Other Urgently needed: Help with reading GitHub

PMc

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Hi, I am currently stuck on doing "code forensics" on GitHub.

Here's the story: This guy here had an idea about doing something: https://blog.kmkonline.co.id/rotating-ruby-on-rails-secret-key-base-9a4dcdf0d817
I was pondering about the similar idea, if it were 1. possible and 2. feasible to do such a thing - and then I found this article: he has already done it, and it works.

But, as this is web security related stuff, you would not just copy some code from the internet and run it without further research.
The original code is on GitHub, and there I find two strangely contradicting commits. They concern the "documentation"(1) paper, which they also maintain on GitHub. And i think, it makes sense first to look at the documentation and understand what they are trying to do, before looking at the code on how they are trying to do it.

But then, on this page, some explanations have been added to the documentation:

And, appearingly two days later, on this page those explanations which I am concerned about have disappeared again:

I am not asking anybody to understnad what this stuff is about, but here I'm stuck with reading GitHub: I have found these two seemingly unrelated "commits", but there seems to be no way to get a consistent storyline, or at least a timeline or history on what has happened to that file in sequence, with proper assorted commentary (2). Instead, I just see a commit-identifier that says "f60bf5af9faf6f8e24a5f95331f38f4dbec7aed9". Great. That's a random key - what should I do with that? Do they work with just a random heap of commits, with no relation and no timeline whatsoever? How do I get to any relevant information from here (like what happened to that file interim, before and after), to get some clues on what they are doing and which goal they are moving towards, and then to unravel the matter from there?


And, btw, this is the reason why I dislike Linux: they had that kind of working style already back in 1994, and nothing has changed interim. You could never pinpoint any authoritative version of some code, it was all just a big heap(3), just like this heap of commits here appears; and You couldn't figure out anybody doing a thing somewere, because everybody was doing something anywhere, with no coordination whatsoever.(4)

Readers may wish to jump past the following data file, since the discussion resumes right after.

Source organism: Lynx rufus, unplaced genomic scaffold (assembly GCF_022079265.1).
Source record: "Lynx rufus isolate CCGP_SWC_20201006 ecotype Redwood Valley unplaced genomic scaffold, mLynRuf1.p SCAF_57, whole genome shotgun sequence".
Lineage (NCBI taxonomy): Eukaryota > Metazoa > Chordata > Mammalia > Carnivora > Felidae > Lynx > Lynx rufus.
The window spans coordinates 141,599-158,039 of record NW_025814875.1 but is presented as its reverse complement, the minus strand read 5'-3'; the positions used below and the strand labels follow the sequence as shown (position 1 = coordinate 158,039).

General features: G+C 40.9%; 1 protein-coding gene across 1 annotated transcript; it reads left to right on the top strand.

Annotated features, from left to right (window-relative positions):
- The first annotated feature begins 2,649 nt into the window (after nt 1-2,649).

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1) They're not strong on documentation. Thats culture there; it's called "Agile". nqa
2) Like I would get it instantly from SVN.
3) the style was later coined "bazaar", in contrast to the "cathedral" of orderly software development (already then I was thinking that here at FreeBSD the best of both worlds is used).
4) but they are good at marketing; they have declared the whole nuisance a feature, named it "Agile", and now lots of consulting agencies make really big money selling that to the big corps as the new working style. Slowly they figure that it doesn't work at all, so they simply re-coin it as "devops" and sell it again...

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Addendum: Whow, that forum software kicks it!! I dont get the information I need, but now I get PICTURES! If I were on Facebook, I could probably even LIKE them! ☠
 

shkhln

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Do they work with just a random heap of commits, with no relation and no timeline whatsoever?
In git each commit has a parent commit.

How do I get to any relevant information from here (like what happened to that file interim, before and after), to get some clues on what they are doing and which goal they are moving towards, and then to unravel the matter from there?
Click on a "View File" button, then on a "History" button.
 
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PMc

PMc

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Reaction score: 81
Messages: 294

In git each commit has a parent commit.
Ah, I was (half) wrong. It's not a random heap, it's a somehow tree-structured heap (not exactly tree, as branches can join again). I tried that button, but got lost in forever.

Click on a "View File" button, then on a "History" button.
Yes, that helps! :) Thanks a lot, that's what I was looking for!
 
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